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  • Del Otro Lado: Literacy and Migration across the U.S.–Mexico Border by Susan V. Meyers
  • Anne-Marie Hall
Del Otro Lado: Literacy and Migration across the U.S.–Mexico Border
Susan V. Meyers
Carbondale: Southern Illinois UP, 2014. 209pp.

There are few researchers today in rhetoric and composition, particularly in emerging literacies, who are talking about transnational literacy practices and the effects of a changing global economy on migration and thus on literacy. In Del Otro Lado: Literacy and Migration across the U.S.–Mexico Border, Susan V. Meyers, a bilingual ethnographer, set a huge task for herself as she immersed herself for a full year (with a Fulbright Fellowship) in rural Mexico and then traced the migratory patterns of students in Mexico to the U.S. and back. Her reflective critical ethnography calls into question stereotypes about Mexican immigrant students—that they are lazy or disengaged or even that they are victims of a callous school system. And she shows us with insightful reasoning, passionate and personal stories, and carefully documented historical research that “migration and literacy are intimately connected—and that migration complicates and is a catalyst for literacy acquisition” (7).

Meyers argues that the literacy contract—what she calls that implicit and sometimes explicit understanding that literacy is a resource and if families participate, that is, subscribe, to the activities and value systems of the institution of public education, then there will be a reward. This reward is almost always supposed to be improved economic circumstances. But in rural Mexico—and I would argue in hundreds of other places in the world where there is not a wage-labor economy—the promise of literacy is seriously overrated. Indeed, the idea that literacy improves one’s economic status is one of the greatest colonizing myths of our time as it is simply not true for most of the world. This book shows us how a local community with “few resources positions itself with respect to larger more powerful institutions” (12) that sponsor, endorse, define, and institutionalize education. While the book traces the development of this “literacy contract” in both the US and Mexico, thus setting the context for significant similarities and differences in the promise of education in both countries, it really sings when [End Page 99] Meyers gives voice to the people who live in the village of Villachuato, Mexico (pop. 4000), and migrate to Marshalltown, Iowa (pop. 24,000). Their voices stay with readers as they challenge much of what we think we know about literacy. As Meyers writes, “language is explicit; culture is not” (13). This book helps make that culture visible.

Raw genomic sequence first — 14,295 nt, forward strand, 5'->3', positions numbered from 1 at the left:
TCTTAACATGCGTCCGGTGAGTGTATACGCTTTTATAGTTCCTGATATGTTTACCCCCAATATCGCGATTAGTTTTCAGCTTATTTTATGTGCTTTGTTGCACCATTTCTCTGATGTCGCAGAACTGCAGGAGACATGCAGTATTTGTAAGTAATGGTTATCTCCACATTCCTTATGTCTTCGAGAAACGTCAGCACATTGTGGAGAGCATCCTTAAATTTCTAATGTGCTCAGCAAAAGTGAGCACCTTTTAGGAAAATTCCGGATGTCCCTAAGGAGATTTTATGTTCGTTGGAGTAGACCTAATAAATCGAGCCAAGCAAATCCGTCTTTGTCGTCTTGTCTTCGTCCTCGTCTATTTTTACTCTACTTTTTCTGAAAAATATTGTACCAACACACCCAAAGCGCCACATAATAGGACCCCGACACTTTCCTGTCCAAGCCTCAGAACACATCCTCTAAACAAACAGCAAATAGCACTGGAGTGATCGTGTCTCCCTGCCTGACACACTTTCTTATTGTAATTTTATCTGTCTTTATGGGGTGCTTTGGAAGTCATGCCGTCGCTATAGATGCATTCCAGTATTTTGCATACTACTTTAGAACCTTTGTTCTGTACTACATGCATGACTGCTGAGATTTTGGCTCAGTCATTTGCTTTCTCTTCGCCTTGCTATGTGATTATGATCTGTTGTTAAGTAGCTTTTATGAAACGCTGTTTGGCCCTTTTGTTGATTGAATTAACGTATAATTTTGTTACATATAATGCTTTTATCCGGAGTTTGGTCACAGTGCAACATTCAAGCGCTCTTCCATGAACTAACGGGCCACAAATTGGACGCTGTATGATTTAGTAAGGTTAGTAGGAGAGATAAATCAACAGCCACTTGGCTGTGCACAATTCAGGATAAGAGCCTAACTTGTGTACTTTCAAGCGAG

In chapter one, “Crisis and Contract: A Rhetorical Approach to Transnational Literacies,” we learn about various rhetorics of crisis around literacy, tracing multiple definitions and concepts around literacy from those of the funding agency UNESCO to many in the US and in Mexico. The many sponsors of literacy include everything from religions to civic groups. Most important, Meyers makes visible the levels of awareness (implicit and explicit) that rural Mexican communities carry with respect to their life conditions and opportunities to attain resources. How these rural Mexicans position themselves socially with regards to schools is ultimately what permits them to assume what Meyers calls a more “flexible, rhetorical stance toward literacy: one that reads the implicit lines of institutions’ rules and finds ways of complying, though tentatively and selectively” (36–7). And one might add “resistance” to the list of ways they respond to the threat of oppressive conditions. Remittances (both monetary and social such as values and new behaviors) brought back to Villachuato by their migrated family members do improve the social capital of the families in Villachuato, positioning “community members at home to function rhetorically, rather than reactively, to sources of social oppression” (39). In other words, there is a change, a sort of heightened awareness of the benefits and consequences of the literacy contract that the citizens of Villachuato can size up and then resist or buy into on their own terms.

In chapter two, “‘Aren’t You Scared?’: The Changing Face of Oppression in Rural, Migrant-Sending Mexico,” Meyers places herself in this community in a...


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